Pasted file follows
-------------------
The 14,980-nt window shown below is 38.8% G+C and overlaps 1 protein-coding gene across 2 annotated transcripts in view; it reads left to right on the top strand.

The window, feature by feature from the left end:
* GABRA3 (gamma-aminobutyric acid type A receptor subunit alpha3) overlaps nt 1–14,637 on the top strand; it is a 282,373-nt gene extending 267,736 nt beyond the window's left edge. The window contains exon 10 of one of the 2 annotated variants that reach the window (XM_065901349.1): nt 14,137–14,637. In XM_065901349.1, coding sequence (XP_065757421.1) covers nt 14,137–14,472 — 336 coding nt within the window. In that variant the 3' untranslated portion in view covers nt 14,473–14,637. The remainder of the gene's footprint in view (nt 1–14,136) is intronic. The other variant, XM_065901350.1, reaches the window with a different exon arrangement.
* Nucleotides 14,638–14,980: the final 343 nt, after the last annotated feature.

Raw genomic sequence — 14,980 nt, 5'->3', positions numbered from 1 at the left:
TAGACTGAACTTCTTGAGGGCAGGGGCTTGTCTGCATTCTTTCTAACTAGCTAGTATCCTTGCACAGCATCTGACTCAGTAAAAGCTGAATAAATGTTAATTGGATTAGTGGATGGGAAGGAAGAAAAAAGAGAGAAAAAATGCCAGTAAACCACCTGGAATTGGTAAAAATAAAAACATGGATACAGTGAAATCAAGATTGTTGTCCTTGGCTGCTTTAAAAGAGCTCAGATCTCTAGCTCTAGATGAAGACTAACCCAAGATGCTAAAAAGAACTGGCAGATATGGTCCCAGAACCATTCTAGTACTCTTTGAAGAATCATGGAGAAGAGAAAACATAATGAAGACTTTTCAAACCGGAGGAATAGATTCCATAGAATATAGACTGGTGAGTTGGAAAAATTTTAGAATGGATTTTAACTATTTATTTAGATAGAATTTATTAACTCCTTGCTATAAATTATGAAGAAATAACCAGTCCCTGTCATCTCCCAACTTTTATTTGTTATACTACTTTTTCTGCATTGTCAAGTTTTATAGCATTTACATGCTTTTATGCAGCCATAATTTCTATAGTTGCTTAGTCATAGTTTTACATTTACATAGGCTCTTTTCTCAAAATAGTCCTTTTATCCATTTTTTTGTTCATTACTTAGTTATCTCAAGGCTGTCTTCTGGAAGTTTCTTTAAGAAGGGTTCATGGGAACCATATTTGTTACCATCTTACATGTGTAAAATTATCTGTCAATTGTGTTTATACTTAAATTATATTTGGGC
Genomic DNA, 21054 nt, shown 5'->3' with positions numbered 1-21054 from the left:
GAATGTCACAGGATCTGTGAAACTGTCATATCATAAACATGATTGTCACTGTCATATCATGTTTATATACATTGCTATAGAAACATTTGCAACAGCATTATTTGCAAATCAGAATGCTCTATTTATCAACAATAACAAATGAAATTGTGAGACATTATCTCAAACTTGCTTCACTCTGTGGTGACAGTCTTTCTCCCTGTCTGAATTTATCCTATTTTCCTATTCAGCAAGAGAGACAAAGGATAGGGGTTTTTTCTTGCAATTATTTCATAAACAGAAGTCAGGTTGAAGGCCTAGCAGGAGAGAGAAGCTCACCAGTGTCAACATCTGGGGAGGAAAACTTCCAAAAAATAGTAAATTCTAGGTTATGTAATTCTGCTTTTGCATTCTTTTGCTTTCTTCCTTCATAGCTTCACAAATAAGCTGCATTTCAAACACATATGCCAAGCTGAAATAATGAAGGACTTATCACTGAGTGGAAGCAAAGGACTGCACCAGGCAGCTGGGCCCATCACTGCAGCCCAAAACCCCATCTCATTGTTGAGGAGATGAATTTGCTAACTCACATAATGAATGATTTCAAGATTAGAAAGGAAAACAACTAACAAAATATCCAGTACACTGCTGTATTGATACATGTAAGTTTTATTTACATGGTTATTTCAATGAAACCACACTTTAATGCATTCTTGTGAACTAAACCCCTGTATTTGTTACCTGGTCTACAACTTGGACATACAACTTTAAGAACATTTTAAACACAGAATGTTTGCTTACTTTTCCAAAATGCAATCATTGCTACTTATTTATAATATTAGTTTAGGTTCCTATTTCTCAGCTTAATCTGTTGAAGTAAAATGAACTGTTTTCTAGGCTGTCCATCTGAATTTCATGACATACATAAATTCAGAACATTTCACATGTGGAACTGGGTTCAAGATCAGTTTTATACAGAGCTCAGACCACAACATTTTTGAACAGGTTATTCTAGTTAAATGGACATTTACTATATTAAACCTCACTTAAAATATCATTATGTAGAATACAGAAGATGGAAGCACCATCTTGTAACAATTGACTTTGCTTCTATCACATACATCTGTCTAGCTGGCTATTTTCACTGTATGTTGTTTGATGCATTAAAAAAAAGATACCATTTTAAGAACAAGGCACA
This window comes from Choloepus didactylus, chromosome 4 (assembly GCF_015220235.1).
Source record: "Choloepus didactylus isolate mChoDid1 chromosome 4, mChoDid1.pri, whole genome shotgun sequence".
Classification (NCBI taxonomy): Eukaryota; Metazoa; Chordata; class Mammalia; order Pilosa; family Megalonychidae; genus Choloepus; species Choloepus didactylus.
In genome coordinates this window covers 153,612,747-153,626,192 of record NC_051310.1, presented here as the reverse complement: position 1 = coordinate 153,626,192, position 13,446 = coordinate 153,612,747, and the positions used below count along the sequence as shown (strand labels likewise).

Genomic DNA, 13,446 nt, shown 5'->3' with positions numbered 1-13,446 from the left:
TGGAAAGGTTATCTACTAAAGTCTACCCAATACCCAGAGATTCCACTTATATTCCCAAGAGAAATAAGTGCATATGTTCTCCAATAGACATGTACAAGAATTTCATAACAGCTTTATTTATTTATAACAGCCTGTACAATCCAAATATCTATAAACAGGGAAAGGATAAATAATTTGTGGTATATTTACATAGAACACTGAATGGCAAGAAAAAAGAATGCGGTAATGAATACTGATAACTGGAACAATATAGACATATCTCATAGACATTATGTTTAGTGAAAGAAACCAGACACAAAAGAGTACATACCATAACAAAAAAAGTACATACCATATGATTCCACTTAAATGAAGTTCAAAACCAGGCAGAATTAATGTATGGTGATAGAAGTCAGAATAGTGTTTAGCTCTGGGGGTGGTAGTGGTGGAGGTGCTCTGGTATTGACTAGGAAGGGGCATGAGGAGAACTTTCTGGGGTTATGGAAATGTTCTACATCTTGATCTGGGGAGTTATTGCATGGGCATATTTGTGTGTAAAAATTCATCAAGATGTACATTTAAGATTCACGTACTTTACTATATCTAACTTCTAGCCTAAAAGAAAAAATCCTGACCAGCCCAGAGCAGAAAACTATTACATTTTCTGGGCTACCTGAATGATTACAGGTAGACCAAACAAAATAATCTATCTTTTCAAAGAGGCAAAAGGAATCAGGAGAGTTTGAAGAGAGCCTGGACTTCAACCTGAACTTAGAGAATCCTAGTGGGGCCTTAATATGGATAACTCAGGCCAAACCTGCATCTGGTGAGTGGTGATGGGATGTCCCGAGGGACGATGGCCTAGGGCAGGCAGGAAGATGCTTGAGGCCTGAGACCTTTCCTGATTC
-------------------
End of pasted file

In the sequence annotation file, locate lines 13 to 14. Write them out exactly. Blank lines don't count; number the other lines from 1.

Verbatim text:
Genomic DNA, 13,446 nt, shown 5'->3' with positions numbered 1-13,446 from the left:
TGGAAAGGTTATCTACTAAAGTCTACCCAATACCCAGAGATTCCACTTATATTCCCAAGAGAAATAAGTGCATATGTTCTCCAATAGACATGTACAAGAATTTCATAACAGCTTTATTTATTTATAACAGCCTGTACAATCCAAATATCTATAAACAGGGAAAGGATAAATAATTTGTGGTATATTTACATAGAACACTGAATGGCAAGAAAAAAGAATGCGGTAATGAATACTGATAACTGGAACAATATAGACATATCTCATAGACATTATGTTTAGTGAAAGAAACCAGACACAAAAGAGTACATACCATAACAAAAAAAGTACATACCATATGATTCCACTTAAATGAAGTTCAAAACCAGGCAGAATTAATGTATGGTGATAGAAGTCAGAATAGTGTTTAGCTCTGGGGGTGGTAGTGGTGGAGGTGCTCTGGTATTGACTAGGAAGGGGCATGAGGAGAACTTTCTGGGGTTATGGAAATGTTCTACATCTTGATCTGGGGAGTTATTGCATGGGCATATTTGTGTGTAAAAATTCATCAAGATGTACATTTAAGATTCACGTACTTTACTATATCTAACTTCTAGCCTAAAAGAAAAAATCCTGACCAGCCCAGAGCAGAAAACTATTACATTTTCTGGGCTACCTGAATGATTACAGGTAGACCAAACAAAATAATCTATCTTTTCAAAGAGGCAAAAGGAATCAGGAGAGTTTGAAGAGAGCCTGGACTTCAACCTGAACTTAGAGAATCCTAGTGGGGCCTTAATATGGATAACTCAGGCCAAACCTGCATCTGGTGAGTGGTGATGGGATGTCCCGAGGGACGATGGCCTAGGGCAGGCAGGAAGATGCTTGAGGCCTGAGACCTTTCCTGATTC